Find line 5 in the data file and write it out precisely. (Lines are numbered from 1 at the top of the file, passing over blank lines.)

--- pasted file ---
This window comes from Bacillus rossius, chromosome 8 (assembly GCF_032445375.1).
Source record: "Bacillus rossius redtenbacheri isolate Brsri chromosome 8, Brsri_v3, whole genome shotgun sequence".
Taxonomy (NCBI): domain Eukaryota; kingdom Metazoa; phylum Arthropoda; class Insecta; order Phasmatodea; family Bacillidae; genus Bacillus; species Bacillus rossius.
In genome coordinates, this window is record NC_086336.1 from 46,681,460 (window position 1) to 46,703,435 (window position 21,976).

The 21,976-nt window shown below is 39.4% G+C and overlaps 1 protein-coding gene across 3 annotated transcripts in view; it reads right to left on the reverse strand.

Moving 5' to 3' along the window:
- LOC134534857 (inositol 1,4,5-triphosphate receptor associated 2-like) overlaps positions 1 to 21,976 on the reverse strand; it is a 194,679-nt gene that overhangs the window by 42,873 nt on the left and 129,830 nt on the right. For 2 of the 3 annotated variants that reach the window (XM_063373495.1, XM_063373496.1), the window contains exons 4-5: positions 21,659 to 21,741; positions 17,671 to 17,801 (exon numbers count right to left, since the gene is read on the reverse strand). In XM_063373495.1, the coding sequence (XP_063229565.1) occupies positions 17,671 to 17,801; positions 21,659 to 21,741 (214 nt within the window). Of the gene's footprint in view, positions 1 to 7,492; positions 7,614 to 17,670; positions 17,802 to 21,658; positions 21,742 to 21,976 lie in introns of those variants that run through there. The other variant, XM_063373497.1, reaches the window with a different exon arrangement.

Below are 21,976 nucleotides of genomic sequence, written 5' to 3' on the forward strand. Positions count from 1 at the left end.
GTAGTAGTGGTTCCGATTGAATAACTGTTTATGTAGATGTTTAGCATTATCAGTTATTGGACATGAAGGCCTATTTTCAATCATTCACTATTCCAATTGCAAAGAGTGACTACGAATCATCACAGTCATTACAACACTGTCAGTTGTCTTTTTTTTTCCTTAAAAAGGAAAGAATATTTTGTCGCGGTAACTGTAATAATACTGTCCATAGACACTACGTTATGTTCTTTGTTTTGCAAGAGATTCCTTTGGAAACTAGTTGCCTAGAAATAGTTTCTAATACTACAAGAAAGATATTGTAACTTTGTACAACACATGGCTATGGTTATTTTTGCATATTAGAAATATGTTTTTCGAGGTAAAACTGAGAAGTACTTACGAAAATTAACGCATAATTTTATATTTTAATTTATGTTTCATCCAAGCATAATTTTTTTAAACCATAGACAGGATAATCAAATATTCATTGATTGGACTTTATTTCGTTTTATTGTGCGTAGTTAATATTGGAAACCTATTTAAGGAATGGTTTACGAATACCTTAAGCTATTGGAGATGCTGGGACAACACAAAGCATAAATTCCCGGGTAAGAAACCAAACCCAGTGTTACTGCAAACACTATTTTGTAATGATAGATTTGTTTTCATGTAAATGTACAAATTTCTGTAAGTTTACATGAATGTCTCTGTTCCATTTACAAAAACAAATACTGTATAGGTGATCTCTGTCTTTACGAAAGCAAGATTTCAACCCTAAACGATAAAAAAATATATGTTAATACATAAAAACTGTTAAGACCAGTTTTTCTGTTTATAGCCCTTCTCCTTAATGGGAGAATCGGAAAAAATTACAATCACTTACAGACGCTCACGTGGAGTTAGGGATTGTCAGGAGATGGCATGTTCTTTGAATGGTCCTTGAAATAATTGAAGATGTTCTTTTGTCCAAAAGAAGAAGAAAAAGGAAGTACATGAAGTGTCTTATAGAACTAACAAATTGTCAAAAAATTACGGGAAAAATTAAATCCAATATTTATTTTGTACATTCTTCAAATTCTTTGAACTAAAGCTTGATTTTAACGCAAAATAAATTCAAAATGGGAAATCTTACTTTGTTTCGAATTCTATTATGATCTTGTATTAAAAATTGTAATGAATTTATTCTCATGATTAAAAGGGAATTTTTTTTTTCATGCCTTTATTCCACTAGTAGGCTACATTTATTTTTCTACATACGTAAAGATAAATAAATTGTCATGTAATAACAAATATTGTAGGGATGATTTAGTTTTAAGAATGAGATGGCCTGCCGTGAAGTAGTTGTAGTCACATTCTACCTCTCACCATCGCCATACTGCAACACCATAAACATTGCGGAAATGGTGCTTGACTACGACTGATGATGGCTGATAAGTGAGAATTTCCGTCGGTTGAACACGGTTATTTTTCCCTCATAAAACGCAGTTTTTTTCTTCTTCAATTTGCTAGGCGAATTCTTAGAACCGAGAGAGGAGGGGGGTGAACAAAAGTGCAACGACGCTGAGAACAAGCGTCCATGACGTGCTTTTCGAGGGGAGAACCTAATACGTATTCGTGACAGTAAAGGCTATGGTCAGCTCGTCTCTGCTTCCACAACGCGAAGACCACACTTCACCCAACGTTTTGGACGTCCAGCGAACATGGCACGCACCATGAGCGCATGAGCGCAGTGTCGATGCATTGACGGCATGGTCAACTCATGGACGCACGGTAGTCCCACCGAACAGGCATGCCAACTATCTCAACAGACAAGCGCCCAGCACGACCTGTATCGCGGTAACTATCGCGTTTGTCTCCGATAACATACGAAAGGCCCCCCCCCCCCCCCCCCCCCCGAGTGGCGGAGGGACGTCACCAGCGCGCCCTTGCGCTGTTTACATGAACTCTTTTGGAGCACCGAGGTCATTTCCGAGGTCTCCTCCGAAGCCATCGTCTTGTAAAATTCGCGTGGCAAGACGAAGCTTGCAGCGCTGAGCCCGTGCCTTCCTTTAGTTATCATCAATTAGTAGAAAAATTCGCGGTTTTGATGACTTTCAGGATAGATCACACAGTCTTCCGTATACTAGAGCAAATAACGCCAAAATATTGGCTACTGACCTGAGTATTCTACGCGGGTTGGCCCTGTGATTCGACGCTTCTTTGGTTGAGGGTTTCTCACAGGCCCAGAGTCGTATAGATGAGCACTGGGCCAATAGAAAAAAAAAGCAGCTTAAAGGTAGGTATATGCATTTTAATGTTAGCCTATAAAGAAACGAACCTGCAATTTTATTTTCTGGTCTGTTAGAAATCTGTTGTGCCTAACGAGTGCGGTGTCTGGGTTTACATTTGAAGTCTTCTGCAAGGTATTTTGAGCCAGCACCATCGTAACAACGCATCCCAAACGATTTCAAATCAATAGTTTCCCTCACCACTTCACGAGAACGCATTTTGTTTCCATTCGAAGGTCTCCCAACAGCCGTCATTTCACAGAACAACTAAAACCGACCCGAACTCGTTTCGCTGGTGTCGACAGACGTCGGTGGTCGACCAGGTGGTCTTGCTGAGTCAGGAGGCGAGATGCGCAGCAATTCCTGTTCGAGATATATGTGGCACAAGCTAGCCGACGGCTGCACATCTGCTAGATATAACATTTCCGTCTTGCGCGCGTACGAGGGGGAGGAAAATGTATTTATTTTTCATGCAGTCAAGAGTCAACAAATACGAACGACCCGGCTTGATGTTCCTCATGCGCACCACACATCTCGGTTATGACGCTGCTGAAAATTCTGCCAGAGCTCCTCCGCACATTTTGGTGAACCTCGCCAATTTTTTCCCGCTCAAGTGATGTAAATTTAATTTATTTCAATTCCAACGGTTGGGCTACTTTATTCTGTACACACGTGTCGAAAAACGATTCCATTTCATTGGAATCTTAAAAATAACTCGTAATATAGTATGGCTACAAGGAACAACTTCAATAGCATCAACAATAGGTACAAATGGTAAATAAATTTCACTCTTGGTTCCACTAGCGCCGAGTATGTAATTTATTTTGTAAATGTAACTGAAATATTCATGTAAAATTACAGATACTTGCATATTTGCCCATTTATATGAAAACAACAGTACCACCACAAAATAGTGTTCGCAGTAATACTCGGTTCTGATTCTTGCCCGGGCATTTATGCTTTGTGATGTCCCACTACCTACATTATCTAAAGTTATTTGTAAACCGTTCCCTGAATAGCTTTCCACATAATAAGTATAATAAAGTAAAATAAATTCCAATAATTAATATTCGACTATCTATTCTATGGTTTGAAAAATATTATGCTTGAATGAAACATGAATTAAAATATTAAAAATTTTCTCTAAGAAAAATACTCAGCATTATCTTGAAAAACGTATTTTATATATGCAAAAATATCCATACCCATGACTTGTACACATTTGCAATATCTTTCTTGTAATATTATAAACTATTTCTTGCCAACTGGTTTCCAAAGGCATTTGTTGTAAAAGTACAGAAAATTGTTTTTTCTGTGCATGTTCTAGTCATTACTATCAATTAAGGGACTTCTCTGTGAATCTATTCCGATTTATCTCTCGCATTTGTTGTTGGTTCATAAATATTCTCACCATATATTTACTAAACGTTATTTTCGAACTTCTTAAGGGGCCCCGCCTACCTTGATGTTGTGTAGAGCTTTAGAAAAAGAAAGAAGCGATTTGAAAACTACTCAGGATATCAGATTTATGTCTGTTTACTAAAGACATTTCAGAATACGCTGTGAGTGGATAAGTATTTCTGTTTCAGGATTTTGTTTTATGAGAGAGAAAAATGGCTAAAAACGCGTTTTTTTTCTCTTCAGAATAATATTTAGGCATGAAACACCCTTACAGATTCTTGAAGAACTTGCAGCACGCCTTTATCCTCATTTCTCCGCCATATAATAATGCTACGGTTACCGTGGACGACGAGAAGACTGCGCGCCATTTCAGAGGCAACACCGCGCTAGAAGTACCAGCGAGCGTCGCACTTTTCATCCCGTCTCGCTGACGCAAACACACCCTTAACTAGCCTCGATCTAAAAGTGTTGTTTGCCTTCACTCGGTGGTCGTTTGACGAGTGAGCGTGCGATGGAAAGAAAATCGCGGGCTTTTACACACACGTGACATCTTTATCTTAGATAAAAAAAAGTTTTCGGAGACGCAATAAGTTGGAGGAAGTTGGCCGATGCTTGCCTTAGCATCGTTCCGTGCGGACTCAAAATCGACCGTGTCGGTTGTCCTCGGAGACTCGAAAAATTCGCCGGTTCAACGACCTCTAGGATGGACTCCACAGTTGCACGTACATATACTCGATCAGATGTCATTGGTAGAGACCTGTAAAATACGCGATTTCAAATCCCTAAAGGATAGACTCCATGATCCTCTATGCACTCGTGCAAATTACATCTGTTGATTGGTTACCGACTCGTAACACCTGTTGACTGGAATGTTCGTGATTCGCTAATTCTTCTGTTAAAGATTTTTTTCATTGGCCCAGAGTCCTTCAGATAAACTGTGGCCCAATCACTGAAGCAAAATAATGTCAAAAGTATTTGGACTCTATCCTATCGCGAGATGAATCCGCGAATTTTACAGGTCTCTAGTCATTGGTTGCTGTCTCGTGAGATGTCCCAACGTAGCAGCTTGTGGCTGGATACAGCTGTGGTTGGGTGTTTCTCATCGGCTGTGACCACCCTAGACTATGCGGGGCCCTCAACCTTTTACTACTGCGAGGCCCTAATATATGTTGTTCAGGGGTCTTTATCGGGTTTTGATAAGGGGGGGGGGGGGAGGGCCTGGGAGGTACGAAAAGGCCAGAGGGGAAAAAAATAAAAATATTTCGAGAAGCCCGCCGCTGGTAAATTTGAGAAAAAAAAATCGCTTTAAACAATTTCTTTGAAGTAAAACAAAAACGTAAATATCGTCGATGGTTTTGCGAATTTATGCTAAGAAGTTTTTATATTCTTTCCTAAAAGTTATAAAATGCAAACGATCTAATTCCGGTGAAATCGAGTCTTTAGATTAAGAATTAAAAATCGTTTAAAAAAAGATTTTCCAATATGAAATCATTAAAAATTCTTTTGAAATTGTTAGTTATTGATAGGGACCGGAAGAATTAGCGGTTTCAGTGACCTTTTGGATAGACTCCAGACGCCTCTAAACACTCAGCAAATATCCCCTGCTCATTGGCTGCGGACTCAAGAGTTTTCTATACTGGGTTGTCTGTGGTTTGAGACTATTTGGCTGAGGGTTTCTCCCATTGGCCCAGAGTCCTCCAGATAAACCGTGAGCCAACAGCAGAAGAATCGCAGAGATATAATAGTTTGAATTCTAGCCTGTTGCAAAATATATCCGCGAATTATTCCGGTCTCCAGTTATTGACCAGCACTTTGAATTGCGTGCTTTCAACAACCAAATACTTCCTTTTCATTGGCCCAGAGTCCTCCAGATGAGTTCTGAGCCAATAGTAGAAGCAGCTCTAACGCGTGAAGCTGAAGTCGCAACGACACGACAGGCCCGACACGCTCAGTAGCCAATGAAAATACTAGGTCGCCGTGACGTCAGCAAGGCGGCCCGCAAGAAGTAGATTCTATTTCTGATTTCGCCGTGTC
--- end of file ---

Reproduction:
The 21,976-nt window shown below is 39.4% G+C and overlaps 1 protein-coding gene across 3 annotated transcripts in view; it reads right to left on the reverse strand.